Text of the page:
Northland in July-August 1973 and April-May 1974, there was a
hundredfold increase in the number of beach-cast birds(6). Most
were immature females in poor body condition with an empty
gastrointestinal tract, depleted fat reserves, muscle atrophy, and
moderate parasite burdens. It was concluded that death resulted
from starvation exacerbated by parasitism and bad weather, as was
proposed for a wreck of mixed-age blue penguins on the Victorian
coast between December 1977 and June 1978(41). A wreck of blue
penguins in South Australia and Victoria in March-April 1986 also
involved emaciated and parasitised juvenile birds that washed
ashore following southerly storms(50).

Conclusions
Most of the disease surveillance on penguins has occurred in the
Antarctic and subantarctic. The focus has been on potentially exotic
diseases that may have been introduced through human traffic to
these once remote regions. The risk has been minimised by a
protocol on Environmental Protection (Madrid, 1998) as part of the
Antarctic Treaty, 1991. This banned the importation of live poultry

During the summer of 1989-90 a catastrophic event claimed at least

and other birds into the Antarctic and requires the inspection of

half of the adult breeding population of yellow-eyed penguins on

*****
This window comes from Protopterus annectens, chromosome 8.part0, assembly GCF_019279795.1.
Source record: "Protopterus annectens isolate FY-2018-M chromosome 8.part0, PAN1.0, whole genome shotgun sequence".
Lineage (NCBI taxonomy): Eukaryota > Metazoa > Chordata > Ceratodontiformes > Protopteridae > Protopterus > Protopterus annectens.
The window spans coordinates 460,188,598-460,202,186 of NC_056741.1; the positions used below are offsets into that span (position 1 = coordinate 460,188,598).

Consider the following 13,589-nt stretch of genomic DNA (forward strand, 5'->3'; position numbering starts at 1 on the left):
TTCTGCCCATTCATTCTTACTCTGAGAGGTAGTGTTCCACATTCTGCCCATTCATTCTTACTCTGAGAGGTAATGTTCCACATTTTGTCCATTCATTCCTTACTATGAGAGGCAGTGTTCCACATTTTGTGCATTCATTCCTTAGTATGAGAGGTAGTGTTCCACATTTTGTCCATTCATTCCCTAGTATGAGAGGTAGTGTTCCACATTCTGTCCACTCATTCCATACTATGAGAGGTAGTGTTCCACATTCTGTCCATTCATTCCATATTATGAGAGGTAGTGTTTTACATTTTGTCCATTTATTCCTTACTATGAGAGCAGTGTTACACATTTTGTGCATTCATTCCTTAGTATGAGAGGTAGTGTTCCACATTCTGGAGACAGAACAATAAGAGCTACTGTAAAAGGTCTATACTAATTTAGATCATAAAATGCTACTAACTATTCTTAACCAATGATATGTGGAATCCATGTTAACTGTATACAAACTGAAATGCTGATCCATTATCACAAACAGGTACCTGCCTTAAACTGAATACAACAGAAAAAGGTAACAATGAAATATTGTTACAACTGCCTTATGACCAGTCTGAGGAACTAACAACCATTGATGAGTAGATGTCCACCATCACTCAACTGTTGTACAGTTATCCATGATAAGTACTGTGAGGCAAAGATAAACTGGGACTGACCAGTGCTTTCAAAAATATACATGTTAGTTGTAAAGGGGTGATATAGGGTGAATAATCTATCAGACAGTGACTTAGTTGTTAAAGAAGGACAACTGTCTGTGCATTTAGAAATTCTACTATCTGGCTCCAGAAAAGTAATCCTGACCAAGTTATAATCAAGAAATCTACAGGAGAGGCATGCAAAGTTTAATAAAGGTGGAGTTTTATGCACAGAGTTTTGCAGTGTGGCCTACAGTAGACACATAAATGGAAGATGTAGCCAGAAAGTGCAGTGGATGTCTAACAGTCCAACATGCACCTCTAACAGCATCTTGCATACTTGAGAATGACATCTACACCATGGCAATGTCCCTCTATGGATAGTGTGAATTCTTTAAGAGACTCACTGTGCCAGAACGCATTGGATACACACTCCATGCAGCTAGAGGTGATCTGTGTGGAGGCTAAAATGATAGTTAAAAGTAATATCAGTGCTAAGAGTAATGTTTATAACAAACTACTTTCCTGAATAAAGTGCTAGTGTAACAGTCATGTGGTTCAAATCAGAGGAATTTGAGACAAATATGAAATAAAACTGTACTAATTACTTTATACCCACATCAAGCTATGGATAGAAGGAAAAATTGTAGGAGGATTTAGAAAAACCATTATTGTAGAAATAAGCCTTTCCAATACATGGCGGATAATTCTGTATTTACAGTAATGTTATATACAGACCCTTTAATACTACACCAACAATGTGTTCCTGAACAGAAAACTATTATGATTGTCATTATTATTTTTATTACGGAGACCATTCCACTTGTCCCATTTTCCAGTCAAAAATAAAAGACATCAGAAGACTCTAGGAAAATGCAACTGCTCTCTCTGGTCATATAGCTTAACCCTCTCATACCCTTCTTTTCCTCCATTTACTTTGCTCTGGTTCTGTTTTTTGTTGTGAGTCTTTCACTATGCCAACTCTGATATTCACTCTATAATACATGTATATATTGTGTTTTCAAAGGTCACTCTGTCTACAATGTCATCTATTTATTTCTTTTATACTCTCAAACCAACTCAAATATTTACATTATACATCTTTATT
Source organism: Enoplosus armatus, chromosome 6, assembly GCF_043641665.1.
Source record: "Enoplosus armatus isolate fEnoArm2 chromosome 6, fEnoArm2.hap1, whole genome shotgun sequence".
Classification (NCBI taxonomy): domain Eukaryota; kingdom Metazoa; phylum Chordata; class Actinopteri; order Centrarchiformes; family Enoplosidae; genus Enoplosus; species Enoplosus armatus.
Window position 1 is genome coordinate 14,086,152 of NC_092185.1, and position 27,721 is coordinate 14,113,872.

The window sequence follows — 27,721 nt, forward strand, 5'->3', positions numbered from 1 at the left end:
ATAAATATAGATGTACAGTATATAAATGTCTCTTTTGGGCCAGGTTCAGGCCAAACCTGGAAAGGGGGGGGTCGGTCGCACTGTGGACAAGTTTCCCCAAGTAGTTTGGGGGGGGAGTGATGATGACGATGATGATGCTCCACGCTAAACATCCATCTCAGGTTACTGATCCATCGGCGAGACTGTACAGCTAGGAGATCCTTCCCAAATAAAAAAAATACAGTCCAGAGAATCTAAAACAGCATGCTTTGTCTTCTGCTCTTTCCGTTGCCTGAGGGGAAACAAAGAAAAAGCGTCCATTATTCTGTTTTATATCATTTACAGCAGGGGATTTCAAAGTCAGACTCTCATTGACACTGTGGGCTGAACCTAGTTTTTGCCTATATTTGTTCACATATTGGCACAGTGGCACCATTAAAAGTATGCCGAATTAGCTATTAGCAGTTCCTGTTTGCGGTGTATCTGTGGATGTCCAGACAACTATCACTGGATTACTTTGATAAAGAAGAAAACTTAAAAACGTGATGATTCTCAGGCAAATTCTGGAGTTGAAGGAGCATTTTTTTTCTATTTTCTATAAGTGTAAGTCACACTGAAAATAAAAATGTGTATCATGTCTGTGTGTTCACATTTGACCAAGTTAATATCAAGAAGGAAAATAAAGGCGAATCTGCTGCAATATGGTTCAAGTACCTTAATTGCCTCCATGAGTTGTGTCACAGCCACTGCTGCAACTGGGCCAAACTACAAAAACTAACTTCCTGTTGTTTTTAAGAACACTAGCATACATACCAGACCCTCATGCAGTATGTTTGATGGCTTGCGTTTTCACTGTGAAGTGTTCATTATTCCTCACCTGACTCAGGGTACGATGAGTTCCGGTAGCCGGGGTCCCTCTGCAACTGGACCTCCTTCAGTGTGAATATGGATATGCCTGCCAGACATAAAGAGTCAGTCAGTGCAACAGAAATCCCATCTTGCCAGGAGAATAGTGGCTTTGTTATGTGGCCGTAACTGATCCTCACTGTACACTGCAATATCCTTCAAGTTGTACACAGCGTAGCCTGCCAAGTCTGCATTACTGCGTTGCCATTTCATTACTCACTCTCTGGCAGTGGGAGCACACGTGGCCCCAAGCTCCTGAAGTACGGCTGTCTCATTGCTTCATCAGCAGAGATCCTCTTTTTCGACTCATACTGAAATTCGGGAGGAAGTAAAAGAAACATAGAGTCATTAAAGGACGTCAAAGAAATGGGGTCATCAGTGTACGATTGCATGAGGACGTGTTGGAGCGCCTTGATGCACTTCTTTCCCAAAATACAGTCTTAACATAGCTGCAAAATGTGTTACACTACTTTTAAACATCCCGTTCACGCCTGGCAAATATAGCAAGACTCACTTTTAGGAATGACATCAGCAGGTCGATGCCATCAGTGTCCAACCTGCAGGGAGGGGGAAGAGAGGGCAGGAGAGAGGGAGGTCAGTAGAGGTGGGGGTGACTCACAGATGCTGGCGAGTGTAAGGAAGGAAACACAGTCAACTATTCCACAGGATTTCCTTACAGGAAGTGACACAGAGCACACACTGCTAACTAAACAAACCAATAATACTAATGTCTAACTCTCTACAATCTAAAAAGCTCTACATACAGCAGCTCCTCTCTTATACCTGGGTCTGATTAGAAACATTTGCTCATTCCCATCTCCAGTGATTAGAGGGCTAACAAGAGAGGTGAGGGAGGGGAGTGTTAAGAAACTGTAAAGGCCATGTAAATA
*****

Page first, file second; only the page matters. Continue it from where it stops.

dressed poultry for Newcastle disease and tuberculosis. However,

the Otago Peninsula(42). Moribund birds were neurologically

the international regulations are less strict than national quarantine

impaired and dead birds were in good body condition with no

measures and there are no protocols to control outbreaks of disease

evidence of infectious disease, suggesting that marine algal

should they occur in Antarctica(74). In New Zealand, the Department

biotoxins may have been implicated (J Gill, personal

of Conservation bans the transportation of poultry or poultry

communication). Over the past two decades marine dinoflagellate

products, apart from eggs, to the subantarctic islands. Tourist vessels

blooms have claimed a variety of marine vertebrates worldwide

do carry such products but are not permitted to discharge organic

ranging from fish and sea birds(69), to pinnipeds(70), sirenians(71), and

waste in the vicinity of islands. However, the risks posed by tourist

cetaceans(72). Blooms of neurotoxin-producing diatoms occur

and fishing vessel traffic are largely unknown.

frequently in New Zealand waters and have the potential to cause


neurological signs and death in penguins eating prey that has
accumulated the toxin(73). Laboratory assays to detect these biotoxins
are now available in New Zealand.

Clearly more surveillance is required for penguins in New Zealand


territories. Of the four endemic species, two are endangered
(yellow-eyed and Fiordland) and a third (erect-crested) is in